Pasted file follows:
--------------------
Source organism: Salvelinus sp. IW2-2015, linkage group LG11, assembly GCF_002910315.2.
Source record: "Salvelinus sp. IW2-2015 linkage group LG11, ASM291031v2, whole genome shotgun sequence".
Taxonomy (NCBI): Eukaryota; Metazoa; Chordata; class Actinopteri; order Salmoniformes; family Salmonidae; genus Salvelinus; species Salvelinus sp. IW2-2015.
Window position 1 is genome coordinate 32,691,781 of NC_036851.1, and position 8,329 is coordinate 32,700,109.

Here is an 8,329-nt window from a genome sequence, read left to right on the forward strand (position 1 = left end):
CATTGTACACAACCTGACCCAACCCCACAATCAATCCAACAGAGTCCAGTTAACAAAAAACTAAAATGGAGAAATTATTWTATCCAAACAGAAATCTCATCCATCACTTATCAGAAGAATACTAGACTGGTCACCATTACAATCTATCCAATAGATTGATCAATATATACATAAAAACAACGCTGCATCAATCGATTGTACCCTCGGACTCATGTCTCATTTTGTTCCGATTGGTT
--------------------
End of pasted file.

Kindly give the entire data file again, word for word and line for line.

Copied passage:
Source organism: Salvelinus sp. IW2-2015, linkage group LG11, assembly GCF_002910315.2.
Source record: "Salvelinus sp. IW2-2015 linkage group LG11, ASM291031v2, whole genome shotgun sequence".
Taxonomy (NCBI): Eukaryota; Metazoa; Chordata; class Actinopteri; order Salmoniformes; family Salmonidae; genus Salvelinus; species Salvelinus sp. IW2-2015.
Window position 1 is genome coordinate 32,691,781 of NC_036851.1, and position 8,329 is coordinate 32,700,109.

Here is an 8,329-nt window from a genome sequence, read left to right on the forward strand (position 1 = left end):
CATTGTACACAACCTGACCCAACCCCACAATCAATCCAACAGAGTCCAGTTAACAAAAAACTAAAATGGAGAAATTATTWTATCCAAACAGAAATCTCATCCATCACTTATCAGAAGAATACTAGACTGGTCACCATTACAATCTATCCAATAGATTGATCAATATATACATAAAAACAACGCTGCATCAATCGATTGTACCCTCGGACTCATGTCTCATTTTGTTCCGATTGGTT